We at the Loadout Room are all about a product’s versatility, myself included. I don’t want to use a so-called “one-trick pony.” The Sierra Designs Backcountry Bed falls far from that phrase. I had a chance to check out this ‘newer’ offering from Sierra Designs at the 2015 Outdoor Retailer Winter Market, and have gotten my hands on one to run through some backcountry use. Products that are completely outside of the norm are traditionally treated with skepticism, and rightfully so, as many new “highly innovative” products seem like a great idea, but fail in practicality.

The Sierra Designs Backcountry Bed offers several great features, from the integrated pad sleeve to the hands-free baffled foot vent, but one stands out above the rest: the lack of a zipper. Instead, the Sierra Designs Backcountry Bed has a built-in quilt that is very similar to a traditional down comforter made for a bed you’d find in your home. The quilt can be left tucked or untucked depending on the user’s temperature-regulation needs. Not having to deal with a snagging zipper is quite refreshing when you want to cool off, warm up, or when nature calls in the middle of the night.

sierra-designs-backcountry-bed-featured
(Image courtesy of Sierra Designs)

On a recent ridgeline traverse in the Cascades, I traveled about 12 miles and through 8,000 feet of elevation change. Needless to say, I was a bit tuckered and just wanted to relax, get some food in my stomach, and go to sleep. Upon arrival to my destination, I pulled out the two-season Sierra Designs Backcountry Bed, a stove, and food. The versatility of the quilt enabled me to sit inside the Backcountry Bed, sitting up with the quilt draped over me all while cooking, eating, and enjoying the view. Not that these tasks couldn’t be performed in a traditional mummy, just not with the same ease and comfort.

I slept without a tent or bivvy under the stars and a nearly full moon. The temperature dropped down to around the low ’20s with a slight breeze. Although the lowest temperature rating of the bag is 29° F, I was comfortable throughout the night while wearing a light base layer and socks. I tend to be a warm sleeper, so this may push the limits of comfort for other users. For those wanting a slightly warmer version of the Sierra Designs Backcountry Bed, they do offer it in a three-season version with a lower limit rating of 20° F.sierra-designs-backcountry-bed-view

The Sierra Designs Backcountry Bed has an integrated pad sleeve that keeps everything together and brings out the full comfort of the bag. By inserting a pad into the sleeve, the bag stayed stationary and allowed me to sleep on my back, stomach, and both sides. Despite all that twisting and turning, I wasn’t twisted up like a pretzel, nor did I roll off my pad like I have so many times in the past with a traditional mummy bag. The hand pockets at each corner of the quilt allow for easy tucking and protect your arms if you choose to sleep in the prone position.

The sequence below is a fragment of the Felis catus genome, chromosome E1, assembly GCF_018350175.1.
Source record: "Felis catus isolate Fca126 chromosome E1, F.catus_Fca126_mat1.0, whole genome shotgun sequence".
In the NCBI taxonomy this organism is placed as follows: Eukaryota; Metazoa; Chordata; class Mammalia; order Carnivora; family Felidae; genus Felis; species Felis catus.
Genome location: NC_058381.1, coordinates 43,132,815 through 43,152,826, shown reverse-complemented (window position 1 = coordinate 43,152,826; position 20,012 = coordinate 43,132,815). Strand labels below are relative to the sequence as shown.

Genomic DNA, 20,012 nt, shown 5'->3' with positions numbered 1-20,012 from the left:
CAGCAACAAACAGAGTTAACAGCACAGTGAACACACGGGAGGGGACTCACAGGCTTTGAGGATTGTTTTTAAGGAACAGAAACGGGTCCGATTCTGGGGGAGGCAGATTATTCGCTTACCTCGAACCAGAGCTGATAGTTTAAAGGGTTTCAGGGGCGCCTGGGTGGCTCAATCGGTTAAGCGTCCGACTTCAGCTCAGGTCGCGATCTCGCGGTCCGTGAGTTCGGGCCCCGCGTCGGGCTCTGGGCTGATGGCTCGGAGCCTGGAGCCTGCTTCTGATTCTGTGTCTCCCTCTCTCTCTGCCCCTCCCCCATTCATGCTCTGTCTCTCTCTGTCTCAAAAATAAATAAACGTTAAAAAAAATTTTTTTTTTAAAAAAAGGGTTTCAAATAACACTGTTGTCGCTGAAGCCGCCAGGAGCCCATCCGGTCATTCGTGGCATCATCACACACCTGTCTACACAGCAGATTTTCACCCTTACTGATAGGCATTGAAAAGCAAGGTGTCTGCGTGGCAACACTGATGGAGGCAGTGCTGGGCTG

Traditionally, down has been the standard for lightweight, warm, and compressible bags. The downside has always been moisture. Down is great and works perfectly when dry, but get it wet and it becomes a clumpy cold mess. In recent years, companies such as Sierra Designs have been chemically treating their down to make it waterproof, or at least very moisture resistant.

Waking up in the morning, my bag was covered in a light layer of frost and dew near my head. In the past, the down in that region would start to clump and lose its loft (down keeps its warmth by the high loft it holds, trapping warm air between the fibers). Instead, the Backcountry Bed retained its loft and warmth throughout the night—even with the moisture. I have yet to use this bag in a full downpour, but considering I am based out of the Cascades, the chances are high it will happen eventually. I will report further in a full, long-term review.

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Sierra Designs Backcountry Bed 800 Two-Season Specs:

MSRP: $389.95

Temperature rating:

  • EN comfort limit: 38° F / 3° C
  • EN lower limit: 29° F / -2° C (I pushed this into the lower ’20s by wearing a light base layer, wool cap, and socks)

Weight: 2 lbs / 0.91 kg (regular)

Size (sleeping/stuffed): 

  • Sleeping length: 80 inches (regular)
  • Stuffed: 14 x 7 inches. This thing will pack down much smaller if using a small adjustable compression sack. One of the great benefits of down is its great compressibility.
sierra-designs-backcountry-bed-stuffed
The Sierra Designs Backcountry Bed inside the stuff sack compared to a full-size carabiner.

Material:

  • Shell: 20D nylon ripstop
  • Liner: 20D nylon taffeta
  • Insulation 800 fill duck DriDown

For more info and specs of the Sierra Designs Backcountry Bed line, go here.

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Bottom line:

Given its size, comfort, and packability, the Sierra Designs Backcountry Bed is worth looking into if you have a hard time getting a good night’s rest in the backcountry. It’s also a great option if you want a new bag with loads of versatility. The width of the bag is also a great feature and allowed me to sleep with my pants and belay jacket tucked in next to me throughout the night. No one enjoys getting up during a cold morning to put on cold and stiff clothing. There was enough width in the bag to keep me sleeping comfortably, and enabled me to put my clothes back on while staying in the bag. The Sierra Designs Backcountry Bed is a bag for any type of sleeper.

Stay tuned for a forthcoming long-term review.